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In North America and in many other parts of the world, the number of formally trained metallurgical experts employed in industry has steadily declined over the course of the last several decades. This trend is the result of several different contributing factors. Seasoned professionals that have served in this capacity for many years may not be replaced on a permanent basis as they retire either due to cost containment efforts by their companies, or because it has become increasingly difficult for these companies to identify qualified replacement candidates. At the same time, the metallurgical departments of many academic institutions that were responsible for training the next generation of metallurgists have gradually been disbanded, or have been absorbed into other academic departments and programs. As fewer individuals choose to enter the field, and as an ever increasing number of metallurgical experts retire from the work force, their former responsibilities often fall upon the shoulders of the remaining members of the engineering, scientific, and design staff.

For those not formally trained in the discipline of metallurgy, or who possess only a peripheral knowledge of the subject, this can lead to a number of potential problems. These include a lack of understanding in the relationships between parameters involved in the processing of metallic materials such as melting, forging, rolling, cold working, machining, heat treatment, welding, etc. and their effects upon the resulting material properties; the relationship between alloying elements and their effects on the properties of the materials in which they are used; the forensic analysis of components that failed in service or that do not meet the requirements of the relevant material standards and specifications; quality assurance issues associated with the testing and manufacture of parts, components, and assemblies; uncertainty in the relevant parameters associated with the proper selection of materials for a given application; and the general process for assessing and understanding the relevant aspects of extractive, physical, and mechanical metallurgy. If you find yourself in any of these categories, or are a student or practicing professional who requires a working knowledge of metallurgy, this book was written for you.

From a commercial perspective, there are over 100,000 materials available today to select among for engineering applications, a far greater number than at any other time in history. And due to the continuing development of new alloys and new classes of engineering materials, the list continues to grow. The judicious selection of one material among this vast array of choices for a specific application requires an in-depth understanding of the properties and characteristics of the various classes of materials. And, the metallurgical characteristics and properties of metallic materials are often critical in assessing their capability to satisfy the requirements for a given application. This book may serve as an introductory text for those who have not been formally trained in the discipline of metallurgy. It may also serve as a reference for those who have received formal training in the discipline, but who need to reacquaint themselves with the subject. The reader will be introduced to the various working concepts in extractive, physical, and mechanical metallurgy, and to their practical application. The historical aspects in the development of these metallurgical concepts, practices, and tools are also provided in selected areas to educate the reader on the history behind many of the discoveries that led to the development of metallurgy as a scientific discipline.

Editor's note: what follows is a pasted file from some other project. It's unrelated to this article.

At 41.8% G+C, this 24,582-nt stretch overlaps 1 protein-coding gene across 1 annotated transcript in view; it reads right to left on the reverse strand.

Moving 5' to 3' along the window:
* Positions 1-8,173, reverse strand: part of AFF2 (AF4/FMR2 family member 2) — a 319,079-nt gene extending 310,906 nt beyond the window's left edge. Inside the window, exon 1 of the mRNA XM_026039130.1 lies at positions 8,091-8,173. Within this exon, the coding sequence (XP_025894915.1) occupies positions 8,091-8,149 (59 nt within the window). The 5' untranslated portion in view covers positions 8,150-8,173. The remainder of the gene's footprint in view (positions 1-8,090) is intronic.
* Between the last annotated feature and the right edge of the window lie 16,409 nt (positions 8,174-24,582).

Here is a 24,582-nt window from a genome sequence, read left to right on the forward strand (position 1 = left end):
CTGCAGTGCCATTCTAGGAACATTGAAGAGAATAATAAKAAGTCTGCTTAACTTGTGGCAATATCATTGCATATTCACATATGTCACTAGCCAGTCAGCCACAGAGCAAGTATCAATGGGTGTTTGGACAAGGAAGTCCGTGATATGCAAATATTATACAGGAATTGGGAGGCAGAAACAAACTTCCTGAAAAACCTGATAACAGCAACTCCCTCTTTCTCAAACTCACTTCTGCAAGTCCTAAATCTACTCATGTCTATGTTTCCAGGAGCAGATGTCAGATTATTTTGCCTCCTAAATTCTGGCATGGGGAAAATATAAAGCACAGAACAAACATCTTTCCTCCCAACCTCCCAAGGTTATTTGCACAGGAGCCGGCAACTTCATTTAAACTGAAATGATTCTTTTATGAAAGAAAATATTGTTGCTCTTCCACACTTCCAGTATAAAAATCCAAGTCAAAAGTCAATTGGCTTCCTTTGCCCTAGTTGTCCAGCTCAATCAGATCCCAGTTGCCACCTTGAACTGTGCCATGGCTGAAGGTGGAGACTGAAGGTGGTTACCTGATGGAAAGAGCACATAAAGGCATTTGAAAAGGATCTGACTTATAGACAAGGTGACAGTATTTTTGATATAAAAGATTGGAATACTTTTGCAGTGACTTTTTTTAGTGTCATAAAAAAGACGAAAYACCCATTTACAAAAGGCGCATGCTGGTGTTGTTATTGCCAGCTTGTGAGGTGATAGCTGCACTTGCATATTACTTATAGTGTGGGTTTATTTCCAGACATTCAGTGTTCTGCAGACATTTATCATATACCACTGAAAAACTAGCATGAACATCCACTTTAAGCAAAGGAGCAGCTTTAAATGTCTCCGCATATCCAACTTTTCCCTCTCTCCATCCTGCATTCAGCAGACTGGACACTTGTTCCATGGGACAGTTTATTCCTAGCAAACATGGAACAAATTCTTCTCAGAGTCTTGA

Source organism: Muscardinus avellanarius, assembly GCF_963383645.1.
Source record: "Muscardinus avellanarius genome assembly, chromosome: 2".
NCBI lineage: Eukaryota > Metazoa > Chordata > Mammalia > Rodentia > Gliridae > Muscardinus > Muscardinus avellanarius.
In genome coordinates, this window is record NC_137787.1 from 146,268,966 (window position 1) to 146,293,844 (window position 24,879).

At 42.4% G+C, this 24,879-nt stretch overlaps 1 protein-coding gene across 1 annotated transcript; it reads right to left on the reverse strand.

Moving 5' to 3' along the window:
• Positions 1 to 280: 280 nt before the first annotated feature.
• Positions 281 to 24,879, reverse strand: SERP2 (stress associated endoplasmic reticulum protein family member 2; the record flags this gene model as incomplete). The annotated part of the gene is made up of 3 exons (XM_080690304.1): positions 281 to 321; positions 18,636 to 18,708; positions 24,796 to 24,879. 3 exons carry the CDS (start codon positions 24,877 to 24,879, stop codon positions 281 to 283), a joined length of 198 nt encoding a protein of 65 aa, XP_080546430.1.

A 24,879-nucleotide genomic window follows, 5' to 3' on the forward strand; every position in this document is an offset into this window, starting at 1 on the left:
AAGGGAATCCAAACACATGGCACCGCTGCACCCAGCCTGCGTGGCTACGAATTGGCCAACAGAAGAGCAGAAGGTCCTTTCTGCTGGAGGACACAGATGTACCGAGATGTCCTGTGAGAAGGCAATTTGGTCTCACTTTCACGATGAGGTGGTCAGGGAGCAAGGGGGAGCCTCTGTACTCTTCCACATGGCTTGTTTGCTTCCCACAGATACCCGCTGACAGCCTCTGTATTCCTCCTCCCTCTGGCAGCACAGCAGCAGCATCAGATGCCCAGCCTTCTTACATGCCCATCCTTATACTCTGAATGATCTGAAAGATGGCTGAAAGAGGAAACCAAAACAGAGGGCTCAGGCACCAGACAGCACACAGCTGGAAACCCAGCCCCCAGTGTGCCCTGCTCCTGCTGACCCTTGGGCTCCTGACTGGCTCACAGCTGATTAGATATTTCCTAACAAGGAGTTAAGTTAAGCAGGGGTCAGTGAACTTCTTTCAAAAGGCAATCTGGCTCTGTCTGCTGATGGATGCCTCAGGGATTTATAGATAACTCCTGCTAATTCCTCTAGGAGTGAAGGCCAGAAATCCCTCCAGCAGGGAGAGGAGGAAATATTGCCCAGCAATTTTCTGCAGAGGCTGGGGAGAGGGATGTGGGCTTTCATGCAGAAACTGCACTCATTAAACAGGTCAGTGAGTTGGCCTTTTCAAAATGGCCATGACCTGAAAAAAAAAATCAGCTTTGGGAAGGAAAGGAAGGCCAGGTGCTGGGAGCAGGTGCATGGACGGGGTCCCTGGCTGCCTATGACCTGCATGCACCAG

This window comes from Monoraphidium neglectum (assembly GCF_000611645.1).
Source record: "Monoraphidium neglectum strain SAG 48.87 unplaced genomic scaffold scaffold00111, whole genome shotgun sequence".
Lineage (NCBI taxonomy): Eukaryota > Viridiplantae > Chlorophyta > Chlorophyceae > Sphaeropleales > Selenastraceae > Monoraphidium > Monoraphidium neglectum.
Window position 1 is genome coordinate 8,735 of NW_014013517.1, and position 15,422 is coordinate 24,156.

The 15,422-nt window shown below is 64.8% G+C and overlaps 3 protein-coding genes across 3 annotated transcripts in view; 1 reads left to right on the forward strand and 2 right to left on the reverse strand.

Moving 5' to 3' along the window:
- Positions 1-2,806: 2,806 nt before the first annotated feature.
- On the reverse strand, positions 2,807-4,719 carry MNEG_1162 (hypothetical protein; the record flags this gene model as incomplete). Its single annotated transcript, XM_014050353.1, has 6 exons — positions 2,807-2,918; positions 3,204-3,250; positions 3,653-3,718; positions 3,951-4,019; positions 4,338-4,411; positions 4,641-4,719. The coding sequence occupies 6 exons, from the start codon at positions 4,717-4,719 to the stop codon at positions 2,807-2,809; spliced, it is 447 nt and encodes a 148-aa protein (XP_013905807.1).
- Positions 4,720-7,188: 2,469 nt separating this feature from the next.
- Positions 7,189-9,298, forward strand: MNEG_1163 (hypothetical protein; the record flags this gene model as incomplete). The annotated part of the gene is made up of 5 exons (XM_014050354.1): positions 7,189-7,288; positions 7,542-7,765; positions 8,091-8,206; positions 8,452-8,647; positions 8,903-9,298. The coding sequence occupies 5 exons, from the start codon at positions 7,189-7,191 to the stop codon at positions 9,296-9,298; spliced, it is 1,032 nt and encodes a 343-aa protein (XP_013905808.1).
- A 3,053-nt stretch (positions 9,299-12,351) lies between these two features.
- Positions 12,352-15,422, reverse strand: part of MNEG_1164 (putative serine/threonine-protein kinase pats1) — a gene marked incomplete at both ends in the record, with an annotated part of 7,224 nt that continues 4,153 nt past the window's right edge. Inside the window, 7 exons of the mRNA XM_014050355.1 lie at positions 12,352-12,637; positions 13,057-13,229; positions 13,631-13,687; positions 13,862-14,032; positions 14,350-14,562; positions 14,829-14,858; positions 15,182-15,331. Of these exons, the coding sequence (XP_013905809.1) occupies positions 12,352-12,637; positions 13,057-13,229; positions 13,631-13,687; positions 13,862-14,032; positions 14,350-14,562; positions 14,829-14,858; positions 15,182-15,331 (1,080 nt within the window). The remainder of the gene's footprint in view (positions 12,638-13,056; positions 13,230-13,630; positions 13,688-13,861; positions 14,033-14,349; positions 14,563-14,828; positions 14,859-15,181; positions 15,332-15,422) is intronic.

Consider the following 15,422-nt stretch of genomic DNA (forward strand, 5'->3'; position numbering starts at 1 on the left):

For individuals who are unable to find the answers they seek in this book, or who require more in-depth knowledge on a particular subject, there are several references that are recommended throughout the text for further reading. Where this is insufficient, the reader may consult me directly through my website at Where appropriate, answers will be provided to the submitted questions, and additional resources suggested for further reading. I enjoy hearing from readers, and welcome their comments on the content, organization, and relevance of this book to their daily work.

I would like to acknowledge the assistance provided by the ASM International staff in the development of this book. In particular, I would like to thank Charles Moosbrugger who initially approached me about writing the second edition. And, I am especially grateful for Steven Lampman’s critiquing of the manuscript, and for his tireless assistance in editing the various chapters of this work. I would also like to acknowledge Ann Britton for providing access to reference materials that were used in writing the second edition. And, I would also like to acknowledge the countless others who contributed in some small way. Thank you all.

Art Reardon
May 2011

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